Mr. Fox Maule

, before he proceeded to reply to the speech of his hon. Friend the Member for Finsbury, felt bound to observe, that nothing that had been said that night, would induce him to alter the course which he had intended to pursue. As to the treatment of these political offenders being severe, unnecessary and unusual, and not consonant to the former practice that obtained with respect to that class of persons, he would state a few facts to the House, and would rely on public opinion for the conviction that the Government had not pressed upon any individuals convicted of political offences, or crimes as they had been termed, in a way which the law would not sanction. His hon. Friend stated, that in certain cases, the parties were treated with much attention and consideration, because they were in a higher station in society. In all those cases, whatever punishment was inflicted, it was accompanied with the, imposition of heavy pecuniary fines, which if they had been imposed upon those now undergoing punishment for political offences, would be followed by certain ruin. The cases of Lovett and Collins had already been fully discussed in that House. He not only had admitted that the treatment that they had experienced was harsh, but as far as the department to which he belonged possibly could, it had done all in its power to relieve them; and since they had been sentenced, the Government had shown every disposition to ameliorate and to alter the nature of the punishment to which those convicted of political offences were exposed. But, dealing with the cases of Lovett and Collins, his hon. Friend went beyond the limit of his resolution, for he went to the extent of justifying the offences for which these persons bad been condemned, not by any extraordinary measures brought forward by the Government to meet the circumstances of the case, not by any recent law that Ministers had introduced, but by the long-established law of the land. They had been tried by the ordinary tribunals of the country, had been convicted by impartial juries, and had been condemned and sentenced for an offence which his hon. Friend now stood up in his place in Parliament, and justified. He was surprised that such observations should escape from any Member of that House. Was the hon. Gentleman aware of the period when this placard was published, and the circumstances under which it was sent forth, as well as the state of the place in which it was promulgated. He begged the House to recollect that this took place after serious riots at Birmingham, and also that the publication of this placard was followed by riots of such an extensive and dangerous nature as to place, according to the opinion of competent judges, that great town in a situation of imminent peril.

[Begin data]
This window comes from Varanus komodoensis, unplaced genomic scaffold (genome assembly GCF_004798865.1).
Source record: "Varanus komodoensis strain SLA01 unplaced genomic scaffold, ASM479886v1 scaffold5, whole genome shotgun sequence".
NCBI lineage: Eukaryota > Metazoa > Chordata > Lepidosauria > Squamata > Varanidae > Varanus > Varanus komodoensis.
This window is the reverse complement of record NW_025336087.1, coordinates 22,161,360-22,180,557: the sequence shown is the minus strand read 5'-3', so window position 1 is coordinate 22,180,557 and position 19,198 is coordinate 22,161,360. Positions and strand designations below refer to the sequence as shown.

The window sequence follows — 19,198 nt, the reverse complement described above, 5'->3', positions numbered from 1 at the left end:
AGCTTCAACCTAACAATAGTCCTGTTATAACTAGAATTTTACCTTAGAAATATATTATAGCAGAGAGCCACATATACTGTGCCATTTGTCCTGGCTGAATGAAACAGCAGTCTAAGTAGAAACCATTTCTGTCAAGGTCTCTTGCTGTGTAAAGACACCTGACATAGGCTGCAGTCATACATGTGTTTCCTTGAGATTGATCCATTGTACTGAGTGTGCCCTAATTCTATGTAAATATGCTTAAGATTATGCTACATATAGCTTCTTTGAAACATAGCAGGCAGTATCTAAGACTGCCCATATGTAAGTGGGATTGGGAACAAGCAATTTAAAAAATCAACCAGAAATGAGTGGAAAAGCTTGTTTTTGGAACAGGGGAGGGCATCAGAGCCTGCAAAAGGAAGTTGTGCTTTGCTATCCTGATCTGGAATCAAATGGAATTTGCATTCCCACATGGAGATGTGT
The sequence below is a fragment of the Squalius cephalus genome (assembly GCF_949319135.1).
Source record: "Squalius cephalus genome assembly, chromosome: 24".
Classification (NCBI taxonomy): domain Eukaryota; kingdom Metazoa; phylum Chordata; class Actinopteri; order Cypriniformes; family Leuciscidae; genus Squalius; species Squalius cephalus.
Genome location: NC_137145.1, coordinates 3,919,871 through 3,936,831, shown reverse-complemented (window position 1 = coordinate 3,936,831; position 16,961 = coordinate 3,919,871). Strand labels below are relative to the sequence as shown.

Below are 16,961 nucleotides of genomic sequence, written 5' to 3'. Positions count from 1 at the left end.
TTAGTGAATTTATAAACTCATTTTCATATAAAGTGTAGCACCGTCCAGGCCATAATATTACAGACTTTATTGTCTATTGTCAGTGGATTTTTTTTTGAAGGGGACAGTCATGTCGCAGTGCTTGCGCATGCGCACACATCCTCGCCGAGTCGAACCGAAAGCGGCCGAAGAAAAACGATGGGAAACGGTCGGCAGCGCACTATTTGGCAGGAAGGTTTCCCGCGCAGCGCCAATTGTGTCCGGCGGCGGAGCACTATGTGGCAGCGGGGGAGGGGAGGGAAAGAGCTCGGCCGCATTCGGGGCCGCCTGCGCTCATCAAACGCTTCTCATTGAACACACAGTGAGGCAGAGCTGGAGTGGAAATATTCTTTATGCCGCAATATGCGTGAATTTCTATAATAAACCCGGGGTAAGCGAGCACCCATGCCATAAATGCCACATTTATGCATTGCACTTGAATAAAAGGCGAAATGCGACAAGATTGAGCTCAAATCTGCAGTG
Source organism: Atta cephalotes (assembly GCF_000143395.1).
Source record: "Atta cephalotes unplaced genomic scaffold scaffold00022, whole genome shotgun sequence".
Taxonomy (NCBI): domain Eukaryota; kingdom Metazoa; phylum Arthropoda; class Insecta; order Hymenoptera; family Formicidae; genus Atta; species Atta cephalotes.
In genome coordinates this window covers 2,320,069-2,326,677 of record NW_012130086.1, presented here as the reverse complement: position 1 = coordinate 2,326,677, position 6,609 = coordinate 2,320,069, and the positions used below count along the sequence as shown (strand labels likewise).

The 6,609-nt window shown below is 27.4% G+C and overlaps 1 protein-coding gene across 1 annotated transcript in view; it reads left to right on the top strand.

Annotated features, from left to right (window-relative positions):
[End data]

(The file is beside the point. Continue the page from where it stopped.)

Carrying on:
Mr. T. Duncombe

The publication took place on the 5th of July, and the serious riots and the burnings did not take place until the 14th.

Lord John Russell

, the publication of the placard took place after the first riot and previous to the second.

Mr. Fox Maule